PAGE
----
It took me a while to sort our my impressions from Art Brussels’10, I guess, the largest art fair I’ve been to so far. Two hundreds of galleries, thousands of artists, many thousands of guests, all that art load overwhelms you very quickly. The place was huge too, two large halls in the Brussels Expo Centre, near the famous Atomium. I first expected to see everything in just one day, but that was a total nonsense, of course, so I came there second time, and even spending two full days at the fair I think I barely scratched the (art) surface.
At Summ()n we always emphasize how important art is in exploring the possible futures: it inspires, it provokes, it kicks you off the beaten tracks of perception and thinking. There were a lot of examples of such ‘art works’ (with ‘works’ as a verb). I will refer to just a few here, simply for the sake of space/time limitations (as always, I put many of the pictures I took there to my Flickr: Art Brussels’10); also, I selected only more or less ‘interactive’ pieces.
UK-based rAndom International presented their recent installation called Audience; it is a system of interactive mirrors reacting to the presence of people in ‘their’ space. In the absence of us, people, the mirrors ‘talk’ to each other, in a lovely cute way, turing their heads and demonstrating all kinds of other ‘acts of social behavior’. I hope to make a short movie about this installation a bit later.
Large-scale installation by Dutch artist Peter de Cupere was not, perhaps, very interactive, but it was massively, overwhelmingly multi-sensorial; very smelly, to be precise. Peter often calls himself a ‘scent artist’, and tries to embed a usually deprived presence of smell into his works. This artwork consisted of a few small rooms, combined into one slightly claustrophobic maze, and each room had it’s own distinctive aroma. For examples, the Smoke room was full of heavy, well, cigarette smell; I don’t know the exact chemistry involved, but I felt suffocating very quickly.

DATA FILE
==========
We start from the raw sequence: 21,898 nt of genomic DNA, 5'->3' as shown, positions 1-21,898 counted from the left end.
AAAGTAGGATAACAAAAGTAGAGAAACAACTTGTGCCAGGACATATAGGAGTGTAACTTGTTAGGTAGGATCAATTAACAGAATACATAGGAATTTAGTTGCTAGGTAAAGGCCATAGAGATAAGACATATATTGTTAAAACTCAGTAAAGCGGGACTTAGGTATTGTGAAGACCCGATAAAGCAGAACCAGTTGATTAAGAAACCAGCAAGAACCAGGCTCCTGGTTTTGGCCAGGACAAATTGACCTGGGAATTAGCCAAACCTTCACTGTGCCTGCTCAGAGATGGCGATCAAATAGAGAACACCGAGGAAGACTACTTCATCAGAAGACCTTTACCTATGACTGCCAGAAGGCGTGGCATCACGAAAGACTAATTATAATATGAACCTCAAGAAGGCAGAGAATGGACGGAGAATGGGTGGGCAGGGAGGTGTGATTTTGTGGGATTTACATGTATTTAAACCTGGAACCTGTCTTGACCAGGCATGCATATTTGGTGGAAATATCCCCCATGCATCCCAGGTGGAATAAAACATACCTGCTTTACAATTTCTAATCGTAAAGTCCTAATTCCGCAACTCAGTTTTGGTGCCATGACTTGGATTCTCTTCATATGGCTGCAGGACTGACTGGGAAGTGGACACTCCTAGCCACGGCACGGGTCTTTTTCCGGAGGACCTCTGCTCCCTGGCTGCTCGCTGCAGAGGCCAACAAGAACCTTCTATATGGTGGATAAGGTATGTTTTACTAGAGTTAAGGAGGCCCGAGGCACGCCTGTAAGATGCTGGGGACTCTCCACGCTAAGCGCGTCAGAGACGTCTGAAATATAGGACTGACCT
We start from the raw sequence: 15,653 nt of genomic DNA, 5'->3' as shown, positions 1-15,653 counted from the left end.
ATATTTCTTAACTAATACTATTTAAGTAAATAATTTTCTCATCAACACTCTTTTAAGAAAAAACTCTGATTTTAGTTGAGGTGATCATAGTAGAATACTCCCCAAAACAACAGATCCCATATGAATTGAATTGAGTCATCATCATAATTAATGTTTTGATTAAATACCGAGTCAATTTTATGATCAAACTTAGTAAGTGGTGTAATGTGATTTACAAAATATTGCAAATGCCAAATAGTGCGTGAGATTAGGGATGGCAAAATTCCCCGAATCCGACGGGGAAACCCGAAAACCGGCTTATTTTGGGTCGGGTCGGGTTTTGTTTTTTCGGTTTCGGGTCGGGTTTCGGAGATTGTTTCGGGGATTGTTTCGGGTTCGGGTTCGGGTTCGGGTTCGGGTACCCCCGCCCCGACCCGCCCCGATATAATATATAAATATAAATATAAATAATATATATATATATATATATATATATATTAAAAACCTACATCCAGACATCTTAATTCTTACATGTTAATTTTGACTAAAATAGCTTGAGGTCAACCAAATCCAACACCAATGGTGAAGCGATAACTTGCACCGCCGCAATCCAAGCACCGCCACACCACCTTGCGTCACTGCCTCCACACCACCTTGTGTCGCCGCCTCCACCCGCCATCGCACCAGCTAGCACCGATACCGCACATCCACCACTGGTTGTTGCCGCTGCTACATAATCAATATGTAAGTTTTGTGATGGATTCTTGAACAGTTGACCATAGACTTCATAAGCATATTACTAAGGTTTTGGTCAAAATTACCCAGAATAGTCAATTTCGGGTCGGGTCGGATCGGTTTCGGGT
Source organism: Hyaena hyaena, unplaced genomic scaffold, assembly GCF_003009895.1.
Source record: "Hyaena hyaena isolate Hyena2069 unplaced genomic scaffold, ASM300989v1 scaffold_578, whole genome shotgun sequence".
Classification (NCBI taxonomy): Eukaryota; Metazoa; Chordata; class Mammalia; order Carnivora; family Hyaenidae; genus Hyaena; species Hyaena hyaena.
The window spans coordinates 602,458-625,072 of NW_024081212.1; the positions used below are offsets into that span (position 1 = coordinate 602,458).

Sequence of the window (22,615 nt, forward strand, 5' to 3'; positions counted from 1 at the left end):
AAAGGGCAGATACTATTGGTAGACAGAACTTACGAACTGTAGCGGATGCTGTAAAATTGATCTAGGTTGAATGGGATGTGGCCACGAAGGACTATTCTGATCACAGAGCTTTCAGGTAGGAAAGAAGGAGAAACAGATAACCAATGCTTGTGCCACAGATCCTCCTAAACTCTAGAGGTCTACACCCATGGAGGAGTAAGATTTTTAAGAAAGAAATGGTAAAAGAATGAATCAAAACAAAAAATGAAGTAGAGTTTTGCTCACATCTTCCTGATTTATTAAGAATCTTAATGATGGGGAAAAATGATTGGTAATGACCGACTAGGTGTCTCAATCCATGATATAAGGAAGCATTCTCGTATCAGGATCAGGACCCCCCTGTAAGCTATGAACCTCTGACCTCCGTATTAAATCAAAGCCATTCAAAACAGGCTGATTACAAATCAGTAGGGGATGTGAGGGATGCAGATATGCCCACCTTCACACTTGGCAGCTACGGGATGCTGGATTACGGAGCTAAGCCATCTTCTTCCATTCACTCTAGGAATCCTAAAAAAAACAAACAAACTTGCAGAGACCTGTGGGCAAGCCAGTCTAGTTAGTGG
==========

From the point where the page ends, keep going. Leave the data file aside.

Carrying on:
Small and nice installation Pneuma, by Spanish artist Daniel Canogar reminded how to create truly magical experience using very simple materials and technologies. I made a small video showing at least some of the vibrance radiated by this piece. I remember seeing his large and provocative photographs in the Laboral art and technology center, in Xion, and of course his name is now widely known in Europe because of the beautiful installation displayed in the European Parliament . Daniel has a very informative website, where all his earlier works presented and explained.
There were few more interesting installations, somewhat hinting to the interactivity and involvement, like this one above; however, it was too fragile to touch, and there was no artist or a galleries to explain, so its meaning remains enigmatic for me; may be, for the better.